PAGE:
The following article by Al Martinez appeared in California’s San Fernando Valley Daily News on Monday April 23, 2012. Used by permission
The legacy of Alex Haley took another hit the other day on Facebook.
I guess I started it all when I noticed an ad for “Roots” and wrote about how much the book had meant not only to black people but to people around the world who through Haley’s work discovered heritage and history.
The book, a family saga rooted in slavery, caused us to start wondering about our own ancestors and who it was that set us on the road to being who we were. Family became important as our antecedents emerged from shadows of the past.
“Roots,” in its way, created a brotherhood of races by first creating a history for America’s African-Americans and setting the rest of us on our way to discovering our history too.
I wrote on Facebook that Haley, a gentle, soft-spoken man, had been a friend for 45 years, and that we had freelanced together and shared our lives during long nights of red wine and deep talk. We were open and honest with each other, as men are when night deepens and truths emerge.
The Facebook posting brought the response from a longtime critic that Haley was a fraud who had stolen most of the content of his work from a book called “The African.” He quoted a federal judge as saying that Haley “had perpetrated a hoax on the public.”
Haley settled a plagiarism suit out of court for $650,000 to, in his words, “put it all behind me.” But to a small, howling mob, that was enough to trash both the book and Haley. It’s the American way to destroy heroes and celebrate fools, and they were going for total destruction.
I asked him if he had plagiarized from “The African.” We were at a quiet bar in San Francisco. It was in the hours of truth after midnight. He thought about my question then, shaking his head no, replied in a tone laced with weariness, “Would I work 12 years on a book and then steal a paragraph?”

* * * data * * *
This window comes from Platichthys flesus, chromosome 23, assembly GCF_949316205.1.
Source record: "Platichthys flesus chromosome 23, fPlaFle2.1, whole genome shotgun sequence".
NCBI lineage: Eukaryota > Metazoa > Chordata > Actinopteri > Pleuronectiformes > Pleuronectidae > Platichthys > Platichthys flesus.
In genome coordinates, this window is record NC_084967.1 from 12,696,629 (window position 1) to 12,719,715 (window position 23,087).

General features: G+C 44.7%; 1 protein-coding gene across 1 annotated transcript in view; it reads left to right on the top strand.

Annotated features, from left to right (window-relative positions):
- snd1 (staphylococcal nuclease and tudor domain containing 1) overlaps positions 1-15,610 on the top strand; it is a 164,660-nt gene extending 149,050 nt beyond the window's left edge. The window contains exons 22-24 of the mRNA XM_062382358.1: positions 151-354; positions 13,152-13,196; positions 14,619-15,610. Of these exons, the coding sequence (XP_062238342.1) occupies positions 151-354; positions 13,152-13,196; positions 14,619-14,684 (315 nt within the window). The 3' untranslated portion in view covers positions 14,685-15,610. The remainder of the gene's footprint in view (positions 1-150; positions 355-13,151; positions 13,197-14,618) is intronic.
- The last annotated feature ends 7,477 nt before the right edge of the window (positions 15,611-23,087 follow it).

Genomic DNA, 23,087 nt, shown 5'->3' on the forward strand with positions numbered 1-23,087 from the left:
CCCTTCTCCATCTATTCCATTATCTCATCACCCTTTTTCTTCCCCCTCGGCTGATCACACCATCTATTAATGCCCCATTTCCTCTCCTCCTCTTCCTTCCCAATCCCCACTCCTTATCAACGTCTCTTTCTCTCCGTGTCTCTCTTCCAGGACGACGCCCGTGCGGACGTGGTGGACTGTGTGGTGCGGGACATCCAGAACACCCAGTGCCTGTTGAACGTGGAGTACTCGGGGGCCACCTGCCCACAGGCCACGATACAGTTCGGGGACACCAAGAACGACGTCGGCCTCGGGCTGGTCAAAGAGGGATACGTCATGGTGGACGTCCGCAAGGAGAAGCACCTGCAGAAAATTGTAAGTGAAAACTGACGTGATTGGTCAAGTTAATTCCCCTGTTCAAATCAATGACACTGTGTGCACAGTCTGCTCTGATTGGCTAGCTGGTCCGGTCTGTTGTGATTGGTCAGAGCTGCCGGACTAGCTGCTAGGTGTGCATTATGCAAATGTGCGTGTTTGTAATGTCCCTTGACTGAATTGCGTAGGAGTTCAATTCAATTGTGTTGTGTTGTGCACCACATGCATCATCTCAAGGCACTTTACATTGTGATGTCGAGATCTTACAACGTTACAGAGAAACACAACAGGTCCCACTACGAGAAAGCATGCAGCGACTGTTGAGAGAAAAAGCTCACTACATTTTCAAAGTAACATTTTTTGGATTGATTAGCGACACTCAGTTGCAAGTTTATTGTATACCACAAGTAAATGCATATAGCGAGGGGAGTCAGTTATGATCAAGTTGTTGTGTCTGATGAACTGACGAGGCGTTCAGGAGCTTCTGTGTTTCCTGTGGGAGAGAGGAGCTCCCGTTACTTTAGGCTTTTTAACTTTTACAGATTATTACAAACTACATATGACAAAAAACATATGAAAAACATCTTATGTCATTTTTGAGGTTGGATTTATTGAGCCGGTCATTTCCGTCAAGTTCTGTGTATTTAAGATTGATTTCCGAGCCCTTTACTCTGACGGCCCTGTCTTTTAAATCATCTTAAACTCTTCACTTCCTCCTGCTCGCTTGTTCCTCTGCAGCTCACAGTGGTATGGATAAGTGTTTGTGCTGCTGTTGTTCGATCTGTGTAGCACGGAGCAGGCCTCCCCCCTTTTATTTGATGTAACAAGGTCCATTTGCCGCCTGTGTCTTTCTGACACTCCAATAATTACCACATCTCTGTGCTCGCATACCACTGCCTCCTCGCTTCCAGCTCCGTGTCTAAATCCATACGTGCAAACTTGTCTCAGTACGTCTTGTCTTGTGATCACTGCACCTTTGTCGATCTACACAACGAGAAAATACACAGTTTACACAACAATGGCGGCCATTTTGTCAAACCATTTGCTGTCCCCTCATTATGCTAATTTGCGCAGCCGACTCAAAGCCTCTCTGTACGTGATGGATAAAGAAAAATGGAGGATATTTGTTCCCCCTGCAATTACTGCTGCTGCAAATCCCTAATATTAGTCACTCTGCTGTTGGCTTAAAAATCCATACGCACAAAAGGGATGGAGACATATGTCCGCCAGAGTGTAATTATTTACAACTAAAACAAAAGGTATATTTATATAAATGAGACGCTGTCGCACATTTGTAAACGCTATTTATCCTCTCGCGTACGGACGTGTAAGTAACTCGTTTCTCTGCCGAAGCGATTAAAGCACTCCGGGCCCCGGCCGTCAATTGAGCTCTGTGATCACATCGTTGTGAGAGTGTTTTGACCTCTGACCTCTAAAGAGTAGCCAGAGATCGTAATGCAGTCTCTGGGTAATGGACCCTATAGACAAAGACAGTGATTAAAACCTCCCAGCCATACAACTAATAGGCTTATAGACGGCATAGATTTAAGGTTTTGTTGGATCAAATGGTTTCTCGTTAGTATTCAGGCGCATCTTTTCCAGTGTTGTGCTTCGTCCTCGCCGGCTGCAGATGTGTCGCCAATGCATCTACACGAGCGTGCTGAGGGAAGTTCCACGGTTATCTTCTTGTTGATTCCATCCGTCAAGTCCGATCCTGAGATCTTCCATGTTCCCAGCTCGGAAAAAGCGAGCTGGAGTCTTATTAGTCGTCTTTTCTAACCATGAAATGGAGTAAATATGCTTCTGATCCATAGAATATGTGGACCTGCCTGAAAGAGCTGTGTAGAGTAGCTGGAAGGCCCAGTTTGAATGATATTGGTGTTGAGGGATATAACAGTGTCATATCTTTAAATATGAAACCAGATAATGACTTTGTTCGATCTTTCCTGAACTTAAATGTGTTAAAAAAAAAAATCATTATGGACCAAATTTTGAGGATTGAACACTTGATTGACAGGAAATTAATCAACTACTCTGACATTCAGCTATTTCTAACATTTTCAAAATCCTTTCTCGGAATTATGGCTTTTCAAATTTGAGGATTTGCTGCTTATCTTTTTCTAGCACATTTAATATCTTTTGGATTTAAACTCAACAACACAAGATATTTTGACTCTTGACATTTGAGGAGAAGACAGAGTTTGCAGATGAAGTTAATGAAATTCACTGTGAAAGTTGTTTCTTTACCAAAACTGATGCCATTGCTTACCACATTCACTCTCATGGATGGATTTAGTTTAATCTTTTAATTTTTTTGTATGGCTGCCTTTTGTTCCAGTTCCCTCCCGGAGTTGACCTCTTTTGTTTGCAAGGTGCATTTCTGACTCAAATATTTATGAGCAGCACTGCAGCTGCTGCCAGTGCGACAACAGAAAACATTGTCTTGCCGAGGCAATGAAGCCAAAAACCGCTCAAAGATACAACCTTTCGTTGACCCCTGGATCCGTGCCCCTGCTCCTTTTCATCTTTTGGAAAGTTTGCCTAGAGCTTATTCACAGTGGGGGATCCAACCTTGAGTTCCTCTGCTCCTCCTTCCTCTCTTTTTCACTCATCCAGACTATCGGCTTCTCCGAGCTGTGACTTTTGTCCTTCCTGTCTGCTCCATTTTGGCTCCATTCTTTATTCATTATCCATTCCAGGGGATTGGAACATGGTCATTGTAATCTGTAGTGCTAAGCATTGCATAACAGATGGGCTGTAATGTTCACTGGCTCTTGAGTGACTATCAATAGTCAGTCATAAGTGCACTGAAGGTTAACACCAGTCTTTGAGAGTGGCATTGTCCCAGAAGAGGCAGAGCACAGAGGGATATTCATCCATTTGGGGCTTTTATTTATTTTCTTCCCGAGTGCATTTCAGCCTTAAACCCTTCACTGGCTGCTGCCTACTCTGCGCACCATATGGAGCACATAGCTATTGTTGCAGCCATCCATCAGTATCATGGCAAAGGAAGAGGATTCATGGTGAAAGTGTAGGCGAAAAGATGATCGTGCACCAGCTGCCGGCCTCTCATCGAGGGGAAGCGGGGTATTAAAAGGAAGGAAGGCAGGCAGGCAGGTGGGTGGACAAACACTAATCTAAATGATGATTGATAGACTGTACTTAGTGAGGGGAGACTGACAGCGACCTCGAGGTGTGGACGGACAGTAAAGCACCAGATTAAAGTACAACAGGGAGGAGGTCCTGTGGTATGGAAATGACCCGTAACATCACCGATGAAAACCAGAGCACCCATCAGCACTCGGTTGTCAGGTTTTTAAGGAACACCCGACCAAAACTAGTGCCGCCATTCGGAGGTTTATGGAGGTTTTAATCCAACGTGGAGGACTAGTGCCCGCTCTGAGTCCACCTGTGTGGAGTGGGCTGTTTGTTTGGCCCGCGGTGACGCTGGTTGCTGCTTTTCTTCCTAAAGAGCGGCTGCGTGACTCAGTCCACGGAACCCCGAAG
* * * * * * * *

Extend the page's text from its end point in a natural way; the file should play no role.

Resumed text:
It really didn’t matter. “Roots” was beyond anything he might have lifted from another book. By creating an account of one family’s life, whether it was true or fictional, Haley had opened a new era of thinking that embraced both a black legacy and the kind of white cognizance that allowed us to look at each other in kinder and gentler ways.
Haley died of a heart attack in 1992, simultaneously saddened by verbal assaults, humbled by the adoration of millions and confused about his place in history.
Eighteen years later I attended the unveiling of his statue in Knoxville,Tenn.It stood 13-feet high against a blinding, rain-washed sky, the unassuming nature of the man glowing through the bronze that defined him. I heard blacks and whites extol his role as racial icon. I saw many cry with emotion. And I realized as I looked up at his image that Alex had at last achieved an existence that no critic could ever tear down.
Al Martinez can be reached at: email@example.com.